Renal ultrasound

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Background

  • Bedside renal ultrasound has accepted use in the diagnosis of nephrolithiasis
  • In comparison of diagnosis by CT vs. U/S (by EP) vs. U/S (by radiologist):[1]
    • No difference in rate of missed high-risk diagnoses that resulted in complications (pyelo/sepsis/diverticular abscess)
    • No difference in rate of serious adverse events, pain scores, return emergency department visits, or hospitalizations

Indications

Technique

  1. Select probe
    • Curvilinear/large convex probe (phased array probe may substitute)
  2. Location
    • Right kidney
      • Patient supine
      • Probe in the right lower intercostal space in the midaxillary line
    • Left kidney
      • Patient supine or right lateral decubitus
      • Probe in the lower intercostal space on the posterior axillary line
      • More cephalad and posterior than when visualizing the right kidney
  3. Scan entire kidney (through liver)
    • Longitudinal (long axis) and transverse (short axis) views
  4. Scan the bladder

Findings

Hydro.png

  • Hydronephrosis
    • Mild: Distention of collecting system
    • Moderate: Dilation of collecting system, rounding of calyces
    • Severe: Dilated renal calyces and cortical thinning[2]
      • “Bear claw” appearance
      • Represents severe obstructive uropathy

Images

Normal

Abnormal


Pearls and Pitfalls

  • Patients that are overhydrated, pregnant, or with a full-bladder may have mild hydronephrosis bilaterally without obstruction
  • Underhydrated patients may not have hydronephrosis on initial renal scanning, despite obstruction
  • Renal cysts can sometimes be mistaken for hydronephrosis
    • Cysts are typically single, circular, and arise in the periphery of the kidney
    • They can be multiple as in polycystic kidney disease

Renal Cyst Classification

  • Bosniak I :Benign simple cyst with thin wall without septa, calcifications, or solid components.
  • Bosniak II: Benign cyst with a few thin septa, which may contain fine calcifications or a small segment of mildly thickened calcification. Hyperdense cysts must be exophytic with at least 75% of its wall outside the kidney to allow for appropriate assessment of margins, otherwise they are categorized as IIF.
    • Bosniak IIF: Includes renal cysts with multiple thin septa, a septum thicker than hairline, slightly thick wall, or with calcification, which may be thick. It also includes intrarenal cysts larger than 3 centimetres (1.2 inches). Category IIF cysts have a 5-10% risk of being kidney cancer, and therefore follow-up is recommended every 6 months.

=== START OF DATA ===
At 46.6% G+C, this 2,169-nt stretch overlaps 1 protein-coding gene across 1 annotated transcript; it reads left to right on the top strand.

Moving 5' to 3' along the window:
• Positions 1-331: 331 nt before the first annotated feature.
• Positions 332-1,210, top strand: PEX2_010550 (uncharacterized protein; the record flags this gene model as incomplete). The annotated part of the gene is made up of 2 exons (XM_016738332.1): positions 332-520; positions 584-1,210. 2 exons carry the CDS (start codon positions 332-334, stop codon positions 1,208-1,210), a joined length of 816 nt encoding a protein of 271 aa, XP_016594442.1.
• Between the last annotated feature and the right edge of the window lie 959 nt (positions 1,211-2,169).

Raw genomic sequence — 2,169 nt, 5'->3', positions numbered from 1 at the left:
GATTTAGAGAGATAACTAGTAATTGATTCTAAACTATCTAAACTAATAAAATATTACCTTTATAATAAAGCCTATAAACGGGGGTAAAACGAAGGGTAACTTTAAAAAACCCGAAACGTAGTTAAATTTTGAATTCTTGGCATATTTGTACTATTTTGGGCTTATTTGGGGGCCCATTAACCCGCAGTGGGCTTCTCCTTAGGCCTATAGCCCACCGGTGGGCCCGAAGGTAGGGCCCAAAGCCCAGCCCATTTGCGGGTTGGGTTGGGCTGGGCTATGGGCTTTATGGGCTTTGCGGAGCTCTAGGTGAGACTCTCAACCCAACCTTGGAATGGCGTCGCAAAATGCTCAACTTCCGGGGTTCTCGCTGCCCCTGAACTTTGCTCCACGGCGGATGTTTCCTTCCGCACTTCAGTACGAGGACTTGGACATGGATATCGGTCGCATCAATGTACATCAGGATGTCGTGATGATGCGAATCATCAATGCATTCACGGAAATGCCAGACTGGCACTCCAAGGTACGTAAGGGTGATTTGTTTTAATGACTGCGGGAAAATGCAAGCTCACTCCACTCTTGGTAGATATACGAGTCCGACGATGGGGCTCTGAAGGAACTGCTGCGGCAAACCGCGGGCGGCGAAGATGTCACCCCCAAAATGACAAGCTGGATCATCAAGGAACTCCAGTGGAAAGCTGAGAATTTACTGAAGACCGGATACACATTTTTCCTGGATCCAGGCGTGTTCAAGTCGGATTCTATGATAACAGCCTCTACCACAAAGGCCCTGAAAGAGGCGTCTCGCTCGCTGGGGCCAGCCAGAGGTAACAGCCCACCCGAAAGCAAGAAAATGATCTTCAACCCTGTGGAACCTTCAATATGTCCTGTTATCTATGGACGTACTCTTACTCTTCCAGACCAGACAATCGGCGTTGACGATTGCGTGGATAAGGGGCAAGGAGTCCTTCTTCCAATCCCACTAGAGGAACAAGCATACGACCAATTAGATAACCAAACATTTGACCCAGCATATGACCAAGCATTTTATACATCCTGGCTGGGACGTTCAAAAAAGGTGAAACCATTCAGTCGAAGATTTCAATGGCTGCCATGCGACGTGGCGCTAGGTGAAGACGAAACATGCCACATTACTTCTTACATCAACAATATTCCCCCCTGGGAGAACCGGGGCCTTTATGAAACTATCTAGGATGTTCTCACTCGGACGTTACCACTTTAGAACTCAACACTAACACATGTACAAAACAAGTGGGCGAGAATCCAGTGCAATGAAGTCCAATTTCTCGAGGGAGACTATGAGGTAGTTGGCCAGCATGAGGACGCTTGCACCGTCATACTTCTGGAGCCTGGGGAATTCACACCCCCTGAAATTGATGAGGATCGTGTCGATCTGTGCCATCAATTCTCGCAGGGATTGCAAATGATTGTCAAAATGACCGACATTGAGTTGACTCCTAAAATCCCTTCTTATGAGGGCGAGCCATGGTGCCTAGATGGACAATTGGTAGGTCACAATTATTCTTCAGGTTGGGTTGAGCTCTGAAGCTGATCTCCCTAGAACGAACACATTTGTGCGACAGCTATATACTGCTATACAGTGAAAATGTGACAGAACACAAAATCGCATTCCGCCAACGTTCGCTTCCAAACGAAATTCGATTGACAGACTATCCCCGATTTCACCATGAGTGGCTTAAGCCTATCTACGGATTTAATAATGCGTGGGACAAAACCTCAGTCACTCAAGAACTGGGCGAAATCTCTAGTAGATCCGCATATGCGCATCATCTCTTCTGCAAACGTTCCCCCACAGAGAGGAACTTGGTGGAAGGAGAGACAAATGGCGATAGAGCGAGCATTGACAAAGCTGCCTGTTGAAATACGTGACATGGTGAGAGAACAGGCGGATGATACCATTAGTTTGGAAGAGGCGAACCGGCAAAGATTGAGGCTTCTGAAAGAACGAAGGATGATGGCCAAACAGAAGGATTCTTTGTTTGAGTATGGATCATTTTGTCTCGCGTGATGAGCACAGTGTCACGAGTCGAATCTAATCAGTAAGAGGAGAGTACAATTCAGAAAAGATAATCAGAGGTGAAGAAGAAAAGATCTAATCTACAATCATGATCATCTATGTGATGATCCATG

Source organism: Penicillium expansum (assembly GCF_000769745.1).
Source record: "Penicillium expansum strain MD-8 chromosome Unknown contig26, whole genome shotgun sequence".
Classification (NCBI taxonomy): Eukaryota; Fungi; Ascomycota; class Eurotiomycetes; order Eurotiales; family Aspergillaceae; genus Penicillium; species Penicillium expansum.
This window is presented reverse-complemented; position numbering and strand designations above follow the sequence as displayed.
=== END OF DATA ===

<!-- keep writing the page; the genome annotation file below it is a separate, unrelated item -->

• Bosniak III: Indeterminate cystic masses with thickened irregular septa with enhancement. 50 % of these lesions are ultimately found to be malignant.
  • Bosniak IV: Malignant cystic masses with all the characteristics of category III lesions but also with enhancing soft tissue components on CT independent of but adjacent to the septa. 100 %of these lesions are malignant.

Documentation

Normal Exam

A bedside ultrasound was conducted to assess for hydronephrosis with clinical indication of left/right flank pain. The left kidney, right kidney, and bladder were identified in the transverse and sagittal plane. There was no hydronephrosis identified.

Abnormal Exam

A bedside ultrasound was conducted to assess for hydronephrosis with clinical indication of left/right flank pain. The left kidney, right kidney, and bladder were identified in the transverse and sagittal plane. There was mild/moderate/severe hydronephrosis identified on the left/right.

Clips

Normal

Abnormal

Pitfall

External Links

See Also

References

  1. Smith-Bindman R, Aubin C, Bailitz J, et al. Ultrasonography versus computed tomography for suspected nephrolithiasis. NEJM. 2014; 371(12):1100–1110.
  2. Cosby, K. (2006) Practical Guide to Emergency Ultrasound. Philadelphia, PA: Lippincott Williams & Wilkins pp. 237, 245-248

Authors

Neil Young